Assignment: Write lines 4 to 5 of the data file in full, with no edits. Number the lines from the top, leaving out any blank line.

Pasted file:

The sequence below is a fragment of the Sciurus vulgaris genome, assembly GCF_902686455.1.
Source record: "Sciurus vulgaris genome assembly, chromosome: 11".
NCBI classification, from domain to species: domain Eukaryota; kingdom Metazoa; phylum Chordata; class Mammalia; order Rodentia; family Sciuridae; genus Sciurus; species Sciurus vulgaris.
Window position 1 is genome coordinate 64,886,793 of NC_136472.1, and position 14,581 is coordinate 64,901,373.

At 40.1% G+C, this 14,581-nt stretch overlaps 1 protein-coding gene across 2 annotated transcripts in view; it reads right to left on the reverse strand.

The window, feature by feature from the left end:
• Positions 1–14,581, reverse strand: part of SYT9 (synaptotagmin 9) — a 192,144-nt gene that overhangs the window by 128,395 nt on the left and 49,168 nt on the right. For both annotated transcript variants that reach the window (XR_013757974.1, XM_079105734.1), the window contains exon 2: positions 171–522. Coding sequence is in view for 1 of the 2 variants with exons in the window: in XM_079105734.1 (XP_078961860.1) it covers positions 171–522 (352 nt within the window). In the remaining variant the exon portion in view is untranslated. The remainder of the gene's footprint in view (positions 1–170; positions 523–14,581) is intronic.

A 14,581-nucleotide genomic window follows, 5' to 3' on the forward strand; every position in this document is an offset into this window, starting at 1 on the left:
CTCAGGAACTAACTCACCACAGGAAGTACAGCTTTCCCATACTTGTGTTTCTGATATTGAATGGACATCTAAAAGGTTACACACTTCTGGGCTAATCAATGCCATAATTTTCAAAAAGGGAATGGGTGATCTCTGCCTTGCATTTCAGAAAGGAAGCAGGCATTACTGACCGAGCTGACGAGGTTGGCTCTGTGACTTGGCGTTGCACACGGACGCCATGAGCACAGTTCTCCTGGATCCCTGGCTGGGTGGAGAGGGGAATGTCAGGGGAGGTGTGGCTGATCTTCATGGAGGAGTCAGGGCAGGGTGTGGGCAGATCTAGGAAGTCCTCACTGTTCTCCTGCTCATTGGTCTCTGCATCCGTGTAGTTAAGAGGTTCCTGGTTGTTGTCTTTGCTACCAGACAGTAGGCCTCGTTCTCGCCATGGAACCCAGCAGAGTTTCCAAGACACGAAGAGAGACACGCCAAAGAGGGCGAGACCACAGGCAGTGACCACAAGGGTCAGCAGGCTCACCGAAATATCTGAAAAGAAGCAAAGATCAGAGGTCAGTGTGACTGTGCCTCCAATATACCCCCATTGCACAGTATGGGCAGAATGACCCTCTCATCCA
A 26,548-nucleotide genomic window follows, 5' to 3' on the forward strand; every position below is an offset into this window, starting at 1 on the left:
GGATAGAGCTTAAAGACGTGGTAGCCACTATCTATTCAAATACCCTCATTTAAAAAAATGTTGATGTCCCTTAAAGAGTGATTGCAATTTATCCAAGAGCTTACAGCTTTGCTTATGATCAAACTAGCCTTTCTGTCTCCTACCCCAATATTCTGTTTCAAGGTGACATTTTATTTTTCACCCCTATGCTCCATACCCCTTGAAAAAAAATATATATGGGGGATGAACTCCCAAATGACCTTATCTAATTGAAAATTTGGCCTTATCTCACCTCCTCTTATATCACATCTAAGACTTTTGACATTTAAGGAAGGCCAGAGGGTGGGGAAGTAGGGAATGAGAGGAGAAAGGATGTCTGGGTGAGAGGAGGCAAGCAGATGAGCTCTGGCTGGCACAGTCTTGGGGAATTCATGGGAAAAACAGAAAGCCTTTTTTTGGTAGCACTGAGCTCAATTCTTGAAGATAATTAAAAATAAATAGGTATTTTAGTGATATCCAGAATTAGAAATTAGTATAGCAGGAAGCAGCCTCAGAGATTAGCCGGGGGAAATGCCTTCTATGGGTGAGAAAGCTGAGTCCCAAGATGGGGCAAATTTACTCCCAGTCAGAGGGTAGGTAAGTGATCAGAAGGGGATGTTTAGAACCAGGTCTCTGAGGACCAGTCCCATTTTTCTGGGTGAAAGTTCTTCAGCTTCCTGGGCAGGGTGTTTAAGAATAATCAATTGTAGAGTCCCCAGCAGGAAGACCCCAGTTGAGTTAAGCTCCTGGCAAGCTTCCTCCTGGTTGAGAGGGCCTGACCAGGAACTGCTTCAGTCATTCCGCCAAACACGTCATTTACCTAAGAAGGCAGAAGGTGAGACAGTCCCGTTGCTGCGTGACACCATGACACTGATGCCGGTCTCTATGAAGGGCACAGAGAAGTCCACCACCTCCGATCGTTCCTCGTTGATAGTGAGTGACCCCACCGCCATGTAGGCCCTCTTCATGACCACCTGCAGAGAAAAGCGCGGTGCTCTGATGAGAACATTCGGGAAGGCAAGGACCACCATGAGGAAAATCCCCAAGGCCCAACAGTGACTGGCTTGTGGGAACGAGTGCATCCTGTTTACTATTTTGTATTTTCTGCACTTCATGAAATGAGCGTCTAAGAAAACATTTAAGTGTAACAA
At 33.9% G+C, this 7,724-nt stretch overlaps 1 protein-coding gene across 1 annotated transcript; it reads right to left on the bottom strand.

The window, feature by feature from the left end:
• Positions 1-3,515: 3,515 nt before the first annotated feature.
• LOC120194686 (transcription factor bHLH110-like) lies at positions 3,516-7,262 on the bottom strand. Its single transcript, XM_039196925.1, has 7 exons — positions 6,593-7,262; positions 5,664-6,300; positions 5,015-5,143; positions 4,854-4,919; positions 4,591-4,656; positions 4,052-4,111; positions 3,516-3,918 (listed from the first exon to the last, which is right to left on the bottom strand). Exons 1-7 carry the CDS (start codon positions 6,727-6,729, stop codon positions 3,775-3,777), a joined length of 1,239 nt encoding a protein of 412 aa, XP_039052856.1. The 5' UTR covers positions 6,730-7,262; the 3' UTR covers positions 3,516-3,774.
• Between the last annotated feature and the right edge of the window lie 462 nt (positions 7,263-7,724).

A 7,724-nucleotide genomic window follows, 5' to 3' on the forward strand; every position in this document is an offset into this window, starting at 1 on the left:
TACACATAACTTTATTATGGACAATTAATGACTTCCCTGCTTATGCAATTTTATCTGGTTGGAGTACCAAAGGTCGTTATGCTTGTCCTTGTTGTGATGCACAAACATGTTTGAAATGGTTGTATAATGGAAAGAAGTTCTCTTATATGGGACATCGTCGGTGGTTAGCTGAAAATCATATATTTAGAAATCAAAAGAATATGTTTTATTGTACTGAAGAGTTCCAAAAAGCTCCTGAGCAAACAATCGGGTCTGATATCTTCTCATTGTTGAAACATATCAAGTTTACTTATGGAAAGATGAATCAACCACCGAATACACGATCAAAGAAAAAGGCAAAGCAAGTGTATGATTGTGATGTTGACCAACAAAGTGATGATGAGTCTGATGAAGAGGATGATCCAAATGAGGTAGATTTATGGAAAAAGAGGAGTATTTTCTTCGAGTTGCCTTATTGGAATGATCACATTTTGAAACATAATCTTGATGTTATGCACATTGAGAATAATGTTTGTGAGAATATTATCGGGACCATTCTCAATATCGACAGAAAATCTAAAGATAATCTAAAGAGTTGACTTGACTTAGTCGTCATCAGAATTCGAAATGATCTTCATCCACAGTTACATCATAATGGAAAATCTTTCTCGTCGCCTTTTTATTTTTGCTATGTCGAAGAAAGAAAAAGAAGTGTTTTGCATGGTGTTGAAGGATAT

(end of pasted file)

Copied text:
Window position 1 is genome coordinate 64,886,793 of NC_136472.1, and position 14,581 is coordinate 64,901,373.

At 40.1% G+C, this 14,581-nt stretch overlaps 1 protein-coding gene across 2 annotated transcripts in view; it reads right to left on the reverse strand.